Economic data from Asia and Europe was largely disappointing but the Labor Department report showed the number of Americans filing new claims for jobless benefits fell last week to a pandemic-era low.
The decline in layoffs to their lowest in more than 24 years helped ease concerns about the state of the U.S. economy even if the closely watched employment report for August on Friday shows a slowdown in nonfarm payrolls growth.
MSCI’s all-country world index climbed to a new peak, while the S&P 500 and Nasdaq also set new intraday highs. Energy-led value, up about 0.44%, outpaced a 0.09% decline in growth as Microsoft and Facebook fell, the latest twist in an ever-changing market leadership.
“We don’t really have anything that you can hang your hat on and say this is where we’re going, this is the sector that I need to be involved in,” said JJ Kinahan, chief market strategist at TD Ameritrade.
“You’re going to continue to see this back-and-forth type of trade,” he said.
MSCI’s world stock index, which measures equity performance in 50 countries, rose 0.19% after paring earlier gains, and was still on track to post its fifth consecutive closing high.
On Wall Street, the Dow Jones Industrial Average rose 0.23%, the S&P 500 added 0.16% and the Nasdaq Composite advanced 0.07%.
Overnight in Asia, uncertainty over still-low vaccination rates in many economies and China’s zero-tolerance COVID-19 strategy kept Chinese blue-chips flat, though speculation about more fiscal stimulus offered some support.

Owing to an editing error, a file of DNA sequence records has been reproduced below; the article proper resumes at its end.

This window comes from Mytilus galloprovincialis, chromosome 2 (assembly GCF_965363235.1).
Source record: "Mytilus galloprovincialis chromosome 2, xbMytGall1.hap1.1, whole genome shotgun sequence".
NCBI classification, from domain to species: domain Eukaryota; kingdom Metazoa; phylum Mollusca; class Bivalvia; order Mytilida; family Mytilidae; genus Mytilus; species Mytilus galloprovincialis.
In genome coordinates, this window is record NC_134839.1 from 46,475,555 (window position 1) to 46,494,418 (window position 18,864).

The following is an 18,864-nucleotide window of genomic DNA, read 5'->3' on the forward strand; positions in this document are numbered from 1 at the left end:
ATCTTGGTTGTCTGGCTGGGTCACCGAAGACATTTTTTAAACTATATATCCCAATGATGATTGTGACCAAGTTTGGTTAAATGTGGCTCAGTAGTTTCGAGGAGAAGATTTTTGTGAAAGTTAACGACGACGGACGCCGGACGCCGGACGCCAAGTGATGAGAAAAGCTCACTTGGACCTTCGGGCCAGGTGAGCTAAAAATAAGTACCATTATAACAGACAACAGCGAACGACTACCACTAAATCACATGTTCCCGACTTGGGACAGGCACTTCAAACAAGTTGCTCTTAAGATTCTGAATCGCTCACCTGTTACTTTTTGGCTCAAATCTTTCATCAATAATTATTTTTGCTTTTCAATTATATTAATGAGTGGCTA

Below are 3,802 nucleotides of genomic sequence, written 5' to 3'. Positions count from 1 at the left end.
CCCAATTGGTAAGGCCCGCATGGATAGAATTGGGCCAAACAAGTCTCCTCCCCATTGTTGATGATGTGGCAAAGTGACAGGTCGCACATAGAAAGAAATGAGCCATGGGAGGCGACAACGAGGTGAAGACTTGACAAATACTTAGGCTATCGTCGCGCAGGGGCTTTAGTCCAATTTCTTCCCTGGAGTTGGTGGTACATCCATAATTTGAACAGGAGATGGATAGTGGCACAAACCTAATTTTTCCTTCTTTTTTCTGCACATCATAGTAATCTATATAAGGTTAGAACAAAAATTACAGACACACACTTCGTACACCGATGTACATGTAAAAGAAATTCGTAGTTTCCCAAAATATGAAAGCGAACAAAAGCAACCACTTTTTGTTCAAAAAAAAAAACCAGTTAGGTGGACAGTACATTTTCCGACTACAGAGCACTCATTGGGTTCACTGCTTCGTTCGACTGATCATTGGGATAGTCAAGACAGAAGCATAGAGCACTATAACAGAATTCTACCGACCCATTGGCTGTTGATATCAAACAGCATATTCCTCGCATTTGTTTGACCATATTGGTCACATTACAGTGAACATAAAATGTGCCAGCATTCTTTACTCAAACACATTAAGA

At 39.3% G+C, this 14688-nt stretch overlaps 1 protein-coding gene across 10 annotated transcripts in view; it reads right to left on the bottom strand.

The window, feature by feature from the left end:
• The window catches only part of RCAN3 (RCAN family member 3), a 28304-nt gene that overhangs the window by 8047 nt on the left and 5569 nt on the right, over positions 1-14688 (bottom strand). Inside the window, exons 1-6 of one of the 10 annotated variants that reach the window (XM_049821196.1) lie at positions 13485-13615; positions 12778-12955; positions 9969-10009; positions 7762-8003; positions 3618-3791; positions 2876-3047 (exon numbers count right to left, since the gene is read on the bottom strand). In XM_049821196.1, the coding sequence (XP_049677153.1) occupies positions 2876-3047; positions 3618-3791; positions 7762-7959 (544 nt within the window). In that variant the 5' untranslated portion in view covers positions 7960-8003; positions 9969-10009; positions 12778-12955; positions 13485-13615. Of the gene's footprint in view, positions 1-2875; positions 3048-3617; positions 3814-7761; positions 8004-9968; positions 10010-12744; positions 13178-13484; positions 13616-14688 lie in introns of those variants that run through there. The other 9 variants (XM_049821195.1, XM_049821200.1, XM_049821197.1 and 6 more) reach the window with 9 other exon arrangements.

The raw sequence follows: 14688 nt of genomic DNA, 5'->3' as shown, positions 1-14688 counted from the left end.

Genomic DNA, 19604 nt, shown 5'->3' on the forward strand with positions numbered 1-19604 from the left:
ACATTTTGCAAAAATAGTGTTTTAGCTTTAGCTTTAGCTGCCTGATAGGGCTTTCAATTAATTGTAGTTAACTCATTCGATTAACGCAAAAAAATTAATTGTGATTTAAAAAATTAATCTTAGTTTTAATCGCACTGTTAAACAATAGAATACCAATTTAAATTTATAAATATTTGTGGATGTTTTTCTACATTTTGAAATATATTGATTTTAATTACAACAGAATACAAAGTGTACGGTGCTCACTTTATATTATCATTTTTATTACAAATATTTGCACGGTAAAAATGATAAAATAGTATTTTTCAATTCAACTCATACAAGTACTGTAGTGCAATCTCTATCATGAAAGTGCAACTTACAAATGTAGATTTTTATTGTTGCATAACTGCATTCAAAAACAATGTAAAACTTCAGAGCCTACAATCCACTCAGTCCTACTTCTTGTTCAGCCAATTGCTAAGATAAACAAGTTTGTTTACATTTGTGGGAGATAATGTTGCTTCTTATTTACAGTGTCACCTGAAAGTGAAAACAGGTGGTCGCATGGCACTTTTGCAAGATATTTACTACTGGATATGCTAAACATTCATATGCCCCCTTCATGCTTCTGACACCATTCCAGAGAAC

MSCI’s broadest index of Asia-Pacific shares outside Japan rose 0.16%. Japan’s Nikkei added 0.3%, South Korea fell 1%, whereas Hong Kong’s battered tech index enjoyed a fourth day of unbroken gains.
The euro traded near a one-month high versus the greenback after German central bank chief Jens Weidmann cautioned against inflation risks and urged slowing the European Central Bank’s bond buying.
Also on Wednesday, ECB President Christine Lagarde said the euro zone economy was recovering and only needed “surgical” support targeted at sectors that still struggle.
The euro was up 0.27% at $1.1869.
The hawkish comments were in contrast to the Bank of Japan, which has shown no sign of tapering its massive purchases as the economy remains mired in a decades-long battle with deflation.
The dollar index, which tracks the greenback versus a basket of six currencies, fell 0.262% to 92.247. The yen last traded down 0.02% at $109.9700.
U.S. Treasury yields drifted lower as the market remained on hold ahead of the government’s closely watched employment data on Friday, which could break yields out of a tight range.
The benchmark 10-year yield fell 0.7 basis points to yield 1.295%.
Aluminium prices rose to a 10-year high on growing concerns that restrictions on Chinese production of the metal are causing supply shortages.
Oil rose more than $1, supported by optimism about the pace of the economic recovery from the pandemic, a sharp decline in U.S. crude stocks and a weaker dollar.
Brent crude settled up $1.44 at $73.03 a barrel. U.S. crude rose $1.40 to settle at $69.99 a barrel.
U.S. gold futures settled down 0.3% at $1,811.50 an ounce.
For a look at all of today’s economic events, check out our economic calendar.
(Additional reporting by Sujata Rao in London; Editing by Catherine Evans, Nick Tattersall and Sonya Hepinstall)